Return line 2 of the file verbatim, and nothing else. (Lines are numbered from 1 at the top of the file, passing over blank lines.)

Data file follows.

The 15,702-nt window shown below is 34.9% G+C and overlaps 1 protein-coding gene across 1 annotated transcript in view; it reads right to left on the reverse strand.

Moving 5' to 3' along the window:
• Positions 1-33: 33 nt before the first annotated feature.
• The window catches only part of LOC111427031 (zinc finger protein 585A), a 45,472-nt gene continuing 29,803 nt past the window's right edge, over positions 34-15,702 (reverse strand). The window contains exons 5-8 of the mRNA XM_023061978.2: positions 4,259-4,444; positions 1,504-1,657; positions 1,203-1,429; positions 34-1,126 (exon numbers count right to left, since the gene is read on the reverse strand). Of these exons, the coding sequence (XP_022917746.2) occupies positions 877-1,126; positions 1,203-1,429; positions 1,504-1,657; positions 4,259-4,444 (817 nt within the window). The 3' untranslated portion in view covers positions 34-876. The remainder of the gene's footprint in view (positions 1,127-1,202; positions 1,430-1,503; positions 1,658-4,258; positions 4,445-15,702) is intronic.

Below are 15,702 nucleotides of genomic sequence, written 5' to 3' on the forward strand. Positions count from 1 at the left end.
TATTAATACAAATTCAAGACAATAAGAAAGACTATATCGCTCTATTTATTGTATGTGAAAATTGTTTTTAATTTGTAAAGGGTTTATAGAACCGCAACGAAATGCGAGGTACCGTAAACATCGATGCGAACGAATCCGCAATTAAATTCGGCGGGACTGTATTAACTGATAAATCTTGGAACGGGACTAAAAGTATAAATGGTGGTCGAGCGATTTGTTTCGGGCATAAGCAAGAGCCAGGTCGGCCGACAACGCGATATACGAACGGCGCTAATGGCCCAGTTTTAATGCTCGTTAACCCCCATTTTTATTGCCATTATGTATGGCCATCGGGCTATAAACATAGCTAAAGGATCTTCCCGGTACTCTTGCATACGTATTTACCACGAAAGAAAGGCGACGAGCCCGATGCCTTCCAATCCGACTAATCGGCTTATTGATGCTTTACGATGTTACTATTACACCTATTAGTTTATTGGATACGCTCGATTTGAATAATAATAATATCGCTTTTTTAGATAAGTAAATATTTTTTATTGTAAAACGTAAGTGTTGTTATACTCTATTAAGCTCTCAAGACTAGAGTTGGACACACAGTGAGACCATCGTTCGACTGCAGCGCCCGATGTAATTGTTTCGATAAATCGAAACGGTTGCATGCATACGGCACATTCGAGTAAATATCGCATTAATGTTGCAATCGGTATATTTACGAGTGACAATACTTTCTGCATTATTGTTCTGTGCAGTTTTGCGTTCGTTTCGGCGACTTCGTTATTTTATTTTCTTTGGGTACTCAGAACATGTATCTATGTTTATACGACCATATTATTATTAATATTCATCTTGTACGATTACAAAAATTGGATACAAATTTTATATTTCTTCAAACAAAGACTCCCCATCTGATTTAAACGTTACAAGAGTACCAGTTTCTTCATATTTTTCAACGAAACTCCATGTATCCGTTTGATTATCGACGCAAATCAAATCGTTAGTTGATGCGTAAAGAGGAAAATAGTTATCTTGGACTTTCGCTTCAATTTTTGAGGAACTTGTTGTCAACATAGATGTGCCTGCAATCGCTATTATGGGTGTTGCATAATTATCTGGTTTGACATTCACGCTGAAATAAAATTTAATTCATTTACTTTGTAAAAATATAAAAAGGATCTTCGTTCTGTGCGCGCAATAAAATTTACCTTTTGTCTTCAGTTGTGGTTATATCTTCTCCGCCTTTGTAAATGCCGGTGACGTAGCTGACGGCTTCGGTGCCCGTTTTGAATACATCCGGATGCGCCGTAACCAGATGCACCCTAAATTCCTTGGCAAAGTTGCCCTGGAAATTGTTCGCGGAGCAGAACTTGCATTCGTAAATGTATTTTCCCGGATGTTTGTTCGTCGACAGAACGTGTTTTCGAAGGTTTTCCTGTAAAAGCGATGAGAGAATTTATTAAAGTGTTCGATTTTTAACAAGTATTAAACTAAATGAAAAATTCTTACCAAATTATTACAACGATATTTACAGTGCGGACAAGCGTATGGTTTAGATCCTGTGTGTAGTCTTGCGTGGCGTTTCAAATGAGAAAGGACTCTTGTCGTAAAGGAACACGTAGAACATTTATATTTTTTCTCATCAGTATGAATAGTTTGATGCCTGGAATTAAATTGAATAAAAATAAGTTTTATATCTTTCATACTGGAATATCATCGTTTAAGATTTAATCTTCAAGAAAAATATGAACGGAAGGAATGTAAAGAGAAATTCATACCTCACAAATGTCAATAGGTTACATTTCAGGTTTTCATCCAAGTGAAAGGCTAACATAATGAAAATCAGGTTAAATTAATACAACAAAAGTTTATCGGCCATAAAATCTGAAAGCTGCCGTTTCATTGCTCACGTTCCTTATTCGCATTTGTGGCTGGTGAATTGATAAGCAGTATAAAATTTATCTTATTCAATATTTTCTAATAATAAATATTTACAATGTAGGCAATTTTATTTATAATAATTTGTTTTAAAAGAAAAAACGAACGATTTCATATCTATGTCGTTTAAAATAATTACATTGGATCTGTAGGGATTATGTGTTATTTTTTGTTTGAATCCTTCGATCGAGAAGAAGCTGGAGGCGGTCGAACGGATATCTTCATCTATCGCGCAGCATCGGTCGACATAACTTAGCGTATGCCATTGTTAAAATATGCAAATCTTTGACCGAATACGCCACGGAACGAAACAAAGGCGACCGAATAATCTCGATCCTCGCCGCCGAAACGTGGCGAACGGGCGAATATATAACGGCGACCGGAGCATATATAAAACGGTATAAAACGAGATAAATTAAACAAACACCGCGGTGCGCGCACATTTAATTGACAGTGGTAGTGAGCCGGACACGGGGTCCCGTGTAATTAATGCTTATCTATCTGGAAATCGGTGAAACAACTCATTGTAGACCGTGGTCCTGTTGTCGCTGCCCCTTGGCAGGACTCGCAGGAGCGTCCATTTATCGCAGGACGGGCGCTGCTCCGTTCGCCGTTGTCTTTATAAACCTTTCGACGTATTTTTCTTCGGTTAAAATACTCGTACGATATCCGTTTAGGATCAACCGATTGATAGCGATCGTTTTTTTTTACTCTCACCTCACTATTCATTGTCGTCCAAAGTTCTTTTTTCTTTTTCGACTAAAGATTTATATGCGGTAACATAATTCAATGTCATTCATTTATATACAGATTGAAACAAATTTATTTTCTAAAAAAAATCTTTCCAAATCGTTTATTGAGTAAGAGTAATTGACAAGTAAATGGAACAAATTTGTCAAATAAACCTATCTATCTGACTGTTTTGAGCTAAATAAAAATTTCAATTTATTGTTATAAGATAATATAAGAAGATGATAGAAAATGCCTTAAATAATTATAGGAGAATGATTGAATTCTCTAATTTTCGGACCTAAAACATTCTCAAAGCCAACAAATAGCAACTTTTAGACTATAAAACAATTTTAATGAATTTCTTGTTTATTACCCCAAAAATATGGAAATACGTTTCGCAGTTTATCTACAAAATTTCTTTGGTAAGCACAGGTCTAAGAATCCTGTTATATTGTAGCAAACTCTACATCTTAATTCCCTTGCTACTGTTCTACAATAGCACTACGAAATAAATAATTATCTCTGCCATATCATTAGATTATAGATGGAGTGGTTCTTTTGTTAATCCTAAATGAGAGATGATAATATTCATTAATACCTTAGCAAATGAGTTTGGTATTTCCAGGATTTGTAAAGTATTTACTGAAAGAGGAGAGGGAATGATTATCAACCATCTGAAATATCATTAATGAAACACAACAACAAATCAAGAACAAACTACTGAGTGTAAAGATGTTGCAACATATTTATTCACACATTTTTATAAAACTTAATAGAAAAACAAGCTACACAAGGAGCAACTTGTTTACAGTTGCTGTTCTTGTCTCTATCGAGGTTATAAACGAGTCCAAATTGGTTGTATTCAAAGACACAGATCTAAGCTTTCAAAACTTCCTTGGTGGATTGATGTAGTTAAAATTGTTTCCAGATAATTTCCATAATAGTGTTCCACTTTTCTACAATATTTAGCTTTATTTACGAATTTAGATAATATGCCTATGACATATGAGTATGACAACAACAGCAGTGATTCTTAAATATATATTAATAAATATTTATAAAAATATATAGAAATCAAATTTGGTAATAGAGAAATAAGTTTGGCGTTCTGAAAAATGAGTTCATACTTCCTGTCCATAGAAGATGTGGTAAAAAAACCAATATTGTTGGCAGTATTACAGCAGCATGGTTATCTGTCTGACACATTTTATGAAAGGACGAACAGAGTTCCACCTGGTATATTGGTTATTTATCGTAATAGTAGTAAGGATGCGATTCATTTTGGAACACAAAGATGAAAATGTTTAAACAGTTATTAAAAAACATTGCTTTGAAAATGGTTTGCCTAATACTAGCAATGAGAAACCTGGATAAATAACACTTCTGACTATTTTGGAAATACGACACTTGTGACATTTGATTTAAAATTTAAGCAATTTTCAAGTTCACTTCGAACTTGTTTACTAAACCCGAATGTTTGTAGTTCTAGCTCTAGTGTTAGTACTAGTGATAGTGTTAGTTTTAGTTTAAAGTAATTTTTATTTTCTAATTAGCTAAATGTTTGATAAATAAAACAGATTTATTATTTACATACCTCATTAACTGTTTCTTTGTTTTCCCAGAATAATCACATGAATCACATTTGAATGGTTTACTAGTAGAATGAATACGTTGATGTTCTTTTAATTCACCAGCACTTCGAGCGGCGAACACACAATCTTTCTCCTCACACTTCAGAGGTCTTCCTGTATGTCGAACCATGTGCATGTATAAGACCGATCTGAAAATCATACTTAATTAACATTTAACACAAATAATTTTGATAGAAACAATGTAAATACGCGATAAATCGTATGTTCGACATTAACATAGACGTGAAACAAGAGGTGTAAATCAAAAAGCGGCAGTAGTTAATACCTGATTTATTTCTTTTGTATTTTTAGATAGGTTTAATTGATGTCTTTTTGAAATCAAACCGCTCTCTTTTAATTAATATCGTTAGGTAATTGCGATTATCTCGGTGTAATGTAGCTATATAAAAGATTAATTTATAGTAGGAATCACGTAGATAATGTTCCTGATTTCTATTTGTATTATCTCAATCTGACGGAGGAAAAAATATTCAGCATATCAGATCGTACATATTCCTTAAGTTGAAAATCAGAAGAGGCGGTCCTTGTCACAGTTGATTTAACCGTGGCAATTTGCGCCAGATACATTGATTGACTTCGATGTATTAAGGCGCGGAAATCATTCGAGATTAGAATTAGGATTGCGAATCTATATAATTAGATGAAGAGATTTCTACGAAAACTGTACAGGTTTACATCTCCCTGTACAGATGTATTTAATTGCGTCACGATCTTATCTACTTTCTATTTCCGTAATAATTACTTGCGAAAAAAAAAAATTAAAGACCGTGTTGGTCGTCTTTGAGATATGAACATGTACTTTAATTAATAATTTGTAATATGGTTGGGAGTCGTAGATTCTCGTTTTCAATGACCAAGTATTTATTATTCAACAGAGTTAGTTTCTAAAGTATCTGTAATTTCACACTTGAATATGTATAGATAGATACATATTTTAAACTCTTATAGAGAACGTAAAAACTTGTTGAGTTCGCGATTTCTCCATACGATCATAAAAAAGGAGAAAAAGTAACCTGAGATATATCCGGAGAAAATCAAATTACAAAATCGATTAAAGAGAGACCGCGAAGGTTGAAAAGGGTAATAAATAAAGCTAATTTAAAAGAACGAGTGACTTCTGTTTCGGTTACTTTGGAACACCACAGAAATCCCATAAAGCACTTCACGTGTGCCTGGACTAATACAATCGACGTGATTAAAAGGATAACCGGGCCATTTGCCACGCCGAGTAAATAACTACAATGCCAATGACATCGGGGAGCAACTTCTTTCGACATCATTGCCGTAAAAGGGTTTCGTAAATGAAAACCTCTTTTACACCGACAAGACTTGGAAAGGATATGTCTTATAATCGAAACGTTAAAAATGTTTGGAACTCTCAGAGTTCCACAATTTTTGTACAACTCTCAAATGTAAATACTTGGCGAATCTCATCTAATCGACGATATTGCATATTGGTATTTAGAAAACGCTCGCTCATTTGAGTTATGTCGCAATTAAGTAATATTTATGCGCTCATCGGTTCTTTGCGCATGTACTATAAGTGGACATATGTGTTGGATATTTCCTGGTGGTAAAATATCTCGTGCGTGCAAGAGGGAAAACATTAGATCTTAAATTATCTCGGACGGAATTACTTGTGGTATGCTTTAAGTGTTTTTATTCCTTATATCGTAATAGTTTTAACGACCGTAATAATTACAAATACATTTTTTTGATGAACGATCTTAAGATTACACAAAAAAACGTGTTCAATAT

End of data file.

Moving 5' to 3' along the window: